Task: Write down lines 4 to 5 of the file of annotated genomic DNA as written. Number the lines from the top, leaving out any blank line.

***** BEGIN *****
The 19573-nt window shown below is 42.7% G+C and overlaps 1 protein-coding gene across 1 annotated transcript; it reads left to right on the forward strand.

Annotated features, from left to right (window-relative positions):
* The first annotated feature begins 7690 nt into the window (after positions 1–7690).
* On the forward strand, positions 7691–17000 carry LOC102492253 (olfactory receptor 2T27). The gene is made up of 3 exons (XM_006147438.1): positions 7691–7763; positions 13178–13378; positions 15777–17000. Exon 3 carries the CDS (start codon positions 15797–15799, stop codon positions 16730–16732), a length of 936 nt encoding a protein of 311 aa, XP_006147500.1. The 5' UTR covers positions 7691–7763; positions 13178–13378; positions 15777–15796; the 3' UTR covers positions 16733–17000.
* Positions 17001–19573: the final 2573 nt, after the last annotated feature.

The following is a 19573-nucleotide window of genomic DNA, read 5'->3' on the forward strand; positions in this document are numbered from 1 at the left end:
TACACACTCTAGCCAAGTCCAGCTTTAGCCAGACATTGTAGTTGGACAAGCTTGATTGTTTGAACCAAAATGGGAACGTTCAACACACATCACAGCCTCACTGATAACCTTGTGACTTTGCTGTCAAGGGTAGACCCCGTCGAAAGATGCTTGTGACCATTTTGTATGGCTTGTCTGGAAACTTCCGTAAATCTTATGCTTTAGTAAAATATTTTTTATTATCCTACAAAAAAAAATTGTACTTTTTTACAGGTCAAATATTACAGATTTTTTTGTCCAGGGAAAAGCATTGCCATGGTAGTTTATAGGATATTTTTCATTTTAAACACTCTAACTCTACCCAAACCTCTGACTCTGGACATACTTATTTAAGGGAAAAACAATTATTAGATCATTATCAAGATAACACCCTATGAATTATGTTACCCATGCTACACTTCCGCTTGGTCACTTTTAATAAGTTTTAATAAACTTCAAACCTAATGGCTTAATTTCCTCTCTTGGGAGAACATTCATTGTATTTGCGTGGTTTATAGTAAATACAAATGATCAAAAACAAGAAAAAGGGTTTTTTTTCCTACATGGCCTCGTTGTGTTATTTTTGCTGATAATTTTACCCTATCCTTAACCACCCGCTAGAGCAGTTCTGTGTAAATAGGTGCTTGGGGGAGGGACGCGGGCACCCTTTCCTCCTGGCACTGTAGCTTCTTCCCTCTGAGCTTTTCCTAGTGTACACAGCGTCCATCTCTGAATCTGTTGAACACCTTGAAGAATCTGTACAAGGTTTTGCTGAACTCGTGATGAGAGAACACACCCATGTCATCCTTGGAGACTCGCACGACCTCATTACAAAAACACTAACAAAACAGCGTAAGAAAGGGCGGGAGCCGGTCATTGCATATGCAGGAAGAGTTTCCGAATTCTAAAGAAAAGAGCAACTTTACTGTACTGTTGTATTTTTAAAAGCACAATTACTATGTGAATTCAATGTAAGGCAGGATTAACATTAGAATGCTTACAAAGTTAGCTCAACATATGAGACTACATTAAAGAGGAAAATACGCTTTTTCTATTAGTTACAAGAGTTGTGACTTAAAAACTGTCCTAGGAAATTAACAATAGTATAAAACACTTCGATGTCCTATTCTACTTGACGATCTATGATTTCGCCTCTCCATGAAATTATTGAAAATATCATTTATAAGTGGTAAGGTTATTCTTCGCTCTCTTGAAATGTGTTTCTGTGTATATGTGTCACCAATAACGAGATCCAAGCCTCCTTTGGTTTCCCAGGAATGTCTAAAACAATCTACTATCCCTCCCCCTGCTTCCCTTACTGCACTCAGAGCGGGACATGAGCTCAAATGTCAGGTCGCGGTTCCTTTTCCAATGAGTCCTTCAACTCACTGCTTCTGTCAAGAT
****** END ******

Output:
* On the forward strand, positions 7691–17000 carry LOC102492253 (olfactory receptor 2T27). The gene is made up of 3 exons (XM_006147438.1): positions 7691–7763; positions 13178–13378; positions 15777–17000. Exon 3 carries the CDS (start codon positions 15797–15799, stop codon positions 16730–16732), a length of 936 nt encoding a protein of 311 aa, XP_006147500.1. The 5' UTR covers positions 7691–7763; positions 13178–13378; positions 15777–15796; the 3' UTR covers positions 16733–17000.
* Positions 17001–19573: the final 2573 nt, after the last annotated feature.